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When using DNA tests such as Embark or Wisdom Panel for breed identity, it is essential to understand that they may not always provide accurate results. Several factors can contribute to potential inaccuracies:

  1. Genetic Variation: DNA tests rely on databases and reference panels that contain genetic markers associated with specific dog breeds. However, the genetic makeup of individual dogs can vary, and there may be instances where a dog possesses genes that are not well-represented in the reference panel, leading to ambiguous or misleading results.

  2. Mixed Ancestry: Dogs with mixed ancestry, such as mixed breed dogs or hybrids like Goldendoodles, can present even greater challenges for accurate breed identification. The presence of multiple breeds in a dog's lineage can make it more difficult for DNA tests to determine the specific breed composition accurately.

  3. Limited Genetic Markers: DNA tests analyze a set of genetic markers associated with breed-specific traits. However, the number of markers used in these tests varies, and some tests may have a more limited marker panel, which can impact the accuracy of breed identification.

  4. Lack of Breed Representation: Certain dog breeds may have less representation or genetic diversity within the reference databases of DNA tests. This can lead to limited data for accurate comparisons and lower reliability when identifying breeds.

  5. Breed Ancestry Limitations: DNA tests can only identify the presence of breeds within a specific generational timeframe. They may not capture more distant or less common breed ancestry accurately.


It is crucial to approach DNA tests for breed identification with an understanding that they provide estimates based on available genetic data. While these tests can provide valuable insights, they should not be considered definitive or the sole basis for breed determination.

Defining “Breeds”

This issue is even more confounded when understanding that dog breeds are a human construct rather than a biological classification. Unlike species, which have a clearer biological definition, breeds are created and defined by human selection for specific traits, appearances, or purposes.


Breeds are groups of dogs with common ancestry and have been selectively bred to possess desired characteristics. The concept of breeds allows for categorization and standardization within the dog population, enabling breeders to produce dogs with specific traits consistently.


However, breed distinctions are not rooted in scientific taxonomy but rather in cultural and historical considerations.


The genetic diversity within and between breeds is a reminder that dogs are inherently variable and that breed classifications are a human attempt to categorize and organize this diversity for various purposes.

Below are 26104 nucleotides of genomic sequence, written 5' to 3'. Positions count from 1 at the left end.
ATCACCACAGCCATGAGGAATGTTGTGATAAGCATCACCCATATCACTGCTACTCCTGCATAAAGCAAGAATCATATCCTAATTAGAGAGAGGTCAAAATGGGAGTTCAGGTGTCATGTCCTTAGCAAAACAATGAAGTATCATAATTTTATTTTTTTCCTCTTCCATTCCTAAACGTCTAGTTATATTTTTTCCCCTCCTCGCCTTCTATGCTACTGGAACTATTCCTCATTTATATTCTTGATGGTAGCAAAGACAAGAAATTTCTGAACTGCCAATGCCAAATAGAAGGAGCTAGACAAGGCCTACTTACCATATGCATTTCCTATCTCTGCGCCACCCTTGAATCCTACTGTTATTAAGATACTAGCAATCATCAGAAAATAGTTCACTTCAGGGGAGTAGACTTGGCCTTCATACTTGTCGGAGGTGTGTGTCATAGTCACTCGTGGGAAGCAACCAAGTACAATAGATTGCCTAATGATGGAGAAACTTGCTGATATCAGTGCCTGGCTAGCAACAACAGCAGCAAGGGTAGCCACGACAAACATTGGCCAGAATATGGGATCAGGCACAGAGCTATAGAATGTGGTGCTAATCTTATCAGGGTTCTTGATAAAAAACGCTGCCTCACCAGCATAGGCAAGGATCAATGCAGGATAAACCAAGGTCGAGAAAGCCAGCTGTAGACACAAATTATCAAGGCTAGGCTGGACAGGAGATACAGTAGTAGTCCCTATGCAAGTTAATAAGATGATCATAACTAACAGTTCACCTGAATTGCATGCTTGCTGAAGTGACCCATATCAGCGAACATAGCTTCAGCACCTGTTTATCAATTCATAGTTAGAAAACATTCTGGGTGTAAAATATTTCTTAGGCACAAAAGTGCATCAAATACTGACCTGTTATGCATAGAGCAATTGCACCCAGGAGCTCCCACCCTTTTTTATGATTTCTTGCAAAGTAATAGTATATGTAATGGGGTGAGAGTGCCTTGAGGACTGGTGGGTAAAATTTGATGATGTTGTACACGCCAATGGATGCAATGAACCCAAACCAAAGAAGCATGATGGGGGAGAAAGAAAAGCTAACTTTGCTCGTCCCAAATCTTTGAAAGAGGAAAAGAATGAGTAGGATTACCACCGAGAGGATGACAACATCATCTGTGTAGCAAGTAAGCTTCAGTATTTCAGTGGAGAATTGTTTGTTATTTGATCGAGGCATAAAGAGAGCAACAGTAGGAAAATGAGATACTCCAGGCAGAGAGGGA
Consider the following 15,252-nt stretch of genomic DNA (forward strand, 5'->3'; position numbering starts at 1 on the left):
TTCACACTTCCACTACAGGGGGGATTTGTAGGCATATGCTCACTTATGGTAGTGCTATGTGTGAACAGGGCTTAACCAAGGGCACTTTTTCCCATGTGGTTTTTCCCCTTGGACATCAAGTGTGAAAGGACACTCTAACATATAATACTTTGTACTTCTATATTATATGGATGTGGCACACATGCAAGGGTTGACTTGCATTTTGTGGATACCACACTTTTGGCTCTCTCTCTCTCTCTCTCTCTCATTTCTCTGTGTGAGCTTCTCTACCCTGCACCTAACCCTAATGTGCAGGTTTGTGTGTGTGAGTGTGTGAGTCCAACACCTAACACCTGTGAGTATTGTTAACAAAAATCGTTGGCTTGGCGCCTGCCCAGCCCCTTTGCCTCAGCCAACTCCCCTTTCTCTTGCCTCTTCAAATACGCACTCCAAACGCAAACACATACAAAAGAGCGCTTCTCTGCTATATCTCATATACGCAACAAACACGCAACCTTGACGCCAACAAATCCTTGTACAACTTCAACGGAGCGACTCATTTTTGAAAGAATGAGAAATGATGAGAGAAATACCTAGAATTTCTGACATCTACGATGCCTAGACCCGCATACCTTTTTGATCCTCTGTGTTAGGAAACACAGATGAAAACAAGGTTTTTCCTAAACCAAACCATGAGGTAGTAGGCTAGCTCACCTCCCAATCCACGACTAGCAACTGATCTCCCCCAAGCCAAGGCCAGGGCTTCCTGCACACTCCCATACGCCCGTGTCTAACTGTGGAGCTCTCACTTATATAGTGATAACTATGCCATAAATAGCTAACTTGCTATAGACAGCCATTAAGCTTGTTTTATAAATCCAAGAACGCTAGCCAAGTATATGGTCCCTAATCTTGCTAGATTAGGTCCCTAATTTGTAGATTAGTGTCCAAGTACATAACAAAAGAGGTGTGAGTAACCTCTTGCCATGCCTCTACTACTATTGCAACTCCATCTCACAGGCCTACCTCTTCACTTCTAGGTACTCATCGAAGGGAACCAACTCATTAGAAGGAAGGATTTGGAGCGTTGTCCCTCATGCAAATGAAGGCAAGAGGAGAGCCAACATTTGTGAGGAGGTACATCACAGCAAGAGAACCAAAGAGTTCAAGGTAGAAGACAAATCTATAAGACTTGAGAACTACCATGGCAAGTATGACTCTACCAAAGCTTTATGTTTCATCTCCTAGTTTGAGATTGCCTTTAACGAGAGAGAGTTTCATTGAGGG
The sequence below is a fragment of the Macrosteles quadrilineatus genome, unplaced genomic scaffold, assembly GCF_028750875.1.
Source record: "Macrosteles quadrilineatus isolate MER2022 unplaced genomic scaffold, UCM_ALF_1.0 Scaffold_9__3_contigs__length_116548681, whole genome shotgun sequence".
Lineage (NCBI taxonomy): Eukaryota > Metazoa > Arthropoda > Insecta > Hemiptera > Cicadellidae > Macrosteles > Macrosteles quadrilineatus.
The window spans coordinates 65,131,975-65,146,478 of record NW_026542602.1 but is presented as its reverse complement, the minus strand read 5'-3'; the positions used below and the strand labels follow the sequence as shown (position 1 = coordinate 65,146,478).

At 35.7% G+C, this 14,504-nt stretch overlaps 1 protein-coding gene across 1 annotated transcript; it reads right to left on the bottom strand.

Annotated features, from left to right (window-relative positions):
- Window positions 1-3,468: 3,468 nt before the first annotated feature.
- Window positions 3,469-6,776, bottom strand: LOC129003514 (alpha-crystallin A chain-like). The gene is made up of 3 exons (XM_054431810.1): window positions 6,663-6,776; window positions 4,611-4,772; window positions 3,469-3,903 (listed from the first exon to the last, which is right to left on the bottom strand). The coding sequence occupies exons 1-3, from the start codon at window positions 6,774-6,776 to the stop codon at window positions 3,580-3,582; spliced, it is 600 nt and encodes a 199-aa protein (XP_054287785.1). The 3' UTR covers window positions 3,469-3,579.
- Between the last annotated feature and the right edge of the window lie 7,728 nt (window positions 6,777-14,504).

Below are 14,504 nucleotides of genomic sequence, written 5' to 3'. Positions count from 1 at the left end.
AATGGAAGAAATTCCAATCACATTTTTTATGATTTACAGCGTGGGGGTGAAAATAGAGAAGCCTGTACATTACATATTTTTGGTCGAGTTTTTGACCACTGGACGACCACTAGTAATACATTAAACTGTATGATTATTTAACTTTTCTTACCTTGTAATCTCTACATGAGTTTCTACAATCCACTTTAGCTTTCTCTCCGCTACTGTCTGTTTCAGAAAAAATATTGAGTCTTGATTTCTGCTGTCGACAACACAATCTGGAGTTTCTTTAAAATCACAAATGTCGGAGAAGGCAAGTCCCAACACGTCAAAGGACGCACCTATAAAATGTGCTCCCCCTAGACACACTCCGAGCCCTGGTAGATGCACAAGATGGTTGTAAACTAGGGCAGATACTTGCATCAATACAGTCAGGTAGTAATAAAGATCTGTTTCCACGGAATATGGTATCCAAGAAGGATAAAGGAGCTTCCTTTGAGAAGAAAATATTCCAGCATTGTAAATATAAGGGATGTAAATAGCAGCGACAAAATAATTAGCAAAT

Dog Clades

In addition to the factors mentioned earlier, dog clades must be considered when interpreting DNA test results. Clades refer to groups of genetically related dog breeds that share common ancestry.


These clades can sometimes result in DNA test results showing breeds that are closely related or fall within the same clade, even if they are not the exact breed composition that the breeder represents.


Dog breeds within a clade may share specific genetic markers or similar traits, making it challenging for DNA tests to differentiate between them with absolute precision. This can lead to instances where breeds within the same clade are detected or identified instead of the specific breed representation that the breeder intended.


For example, if a dog has a lineage from a breed in a particular clade, the DNA test may also identify other breeds within that clade, giving the appearance of a different breed composition. This does not necessarily mean that the dog is not the breed composition the breeder represents them to be. The broader genetic relationships, limitations sampling to create these tests, and confounders due to the genetic closeness within clades must be considered when interpreting DNA test results.


Guaranteeing Breed Composition

Due to the potential for inaccuracies and the complex and imperfect nature of breed identification through DNA testing, we cannot guarantee any dog from our breeding program will have a specific breed identity when tested.


The testing systems currently available are good, but still flawed, and can sometimes produce results that may not necessarily be representative of the actual breed composition. Additionally, since the concept of breed is a human construct rather than a biological classification, it further complicates the ability to provide guarantees regarding breed identity.


We must acknowledge the limitations and uncertainties associated with DNA testing and recognize that the notion of breed is not firmly defined in biological terms. Therefore, we cannot and do not make guarantees based on breed identity as determined by these imperfect testing systems.

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